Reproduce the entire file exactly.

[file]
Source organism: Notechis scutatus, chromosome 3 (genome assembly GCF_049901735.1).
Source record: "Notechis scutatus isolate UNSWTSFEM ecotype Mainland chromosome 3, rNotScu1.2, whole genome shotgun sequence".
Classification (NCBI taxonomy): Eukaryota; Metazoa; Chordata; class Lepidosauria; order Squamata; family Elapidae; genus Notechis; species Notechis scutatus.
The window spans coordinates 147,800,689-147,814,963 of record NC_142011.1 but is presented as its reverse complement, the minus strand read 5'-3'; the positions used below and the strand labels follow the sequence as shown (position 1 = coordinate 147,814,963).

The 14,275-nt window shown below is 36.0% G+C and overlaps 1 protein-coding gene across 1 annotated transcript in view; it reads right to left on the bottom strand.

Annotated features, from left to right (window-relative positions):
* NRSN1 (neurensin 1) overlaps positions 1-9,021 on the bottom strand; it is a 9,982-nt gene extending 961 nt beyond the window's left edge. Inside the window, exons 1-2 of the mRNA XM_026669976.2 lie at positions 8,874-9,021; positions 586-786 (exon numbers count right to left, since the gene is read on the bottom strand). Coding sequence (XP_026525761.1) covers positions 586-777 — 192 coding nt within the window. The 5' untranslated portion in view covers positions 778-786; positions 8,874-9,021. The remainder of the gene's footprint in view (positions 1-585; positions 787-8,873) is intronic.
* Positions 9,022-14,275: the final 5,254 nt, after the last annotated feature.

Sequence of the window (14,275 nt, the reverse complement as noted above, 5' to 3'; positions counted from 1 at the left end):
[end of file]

Source organism: Notechis scutatus, chromosome 3 (genome assembly GCF_049901735.1).
Source record: "Notechis scutatus isolate UNSWTSFEM ecotype Mainland chromosome 3, rNotScu1.2, whole genome shotgun sequence".
Classification (NCBI taxonomy): Eukaryota; Metazoa; Chordata; class Lepidosauria; order Squamata; family Elapidae; genus Notechis; species Notechis scutatus.
The window spans coordinates 147,800,689-147,814,963 of record NC_142011.1 but is presented as its reverse complement, the minus strand read 5'-3'; the positions used below and the strand labels follow the sequence as shown (position 1 = coordinate 147,814,963).

The 14,275-nt window shown below is 36.0% G+C and overlaps 1 protein-coding gene across 1 annotated transcript in view; it reads right to left on the bottom strand.

Annotated features, from left to right (window-relative positions):
* NRSN1 (neurensin 1) overlaps positions 1-9,021 on the bottom strand; it is a 9,982-nt gene extending 961 nt beyond the window's left edge. Inside the window, exons 1-2 of the mRNA XM_026669976.2 lie at positions 8,874-9,021; positions 586-786 (exon numbers count right to left, since the gene is read on the bottom strand). Coding sequence (XP_026525761.1) covers positions 586-777 — 192 coding nt within the window. The 5' untranslated portion in view covers positions 778-786; positions 8,874-9,021. The remainder of the gene's footprint in view (positions 1-585; positions 787-8,873) is intronic.
* Positions 9,022-14,275: the final 5,254 nt, after the last annotated feature.

Sequence of the window (14,275 nt, the reverse complement as noted above, 5' to 3'; positions counted from 1 at the left end):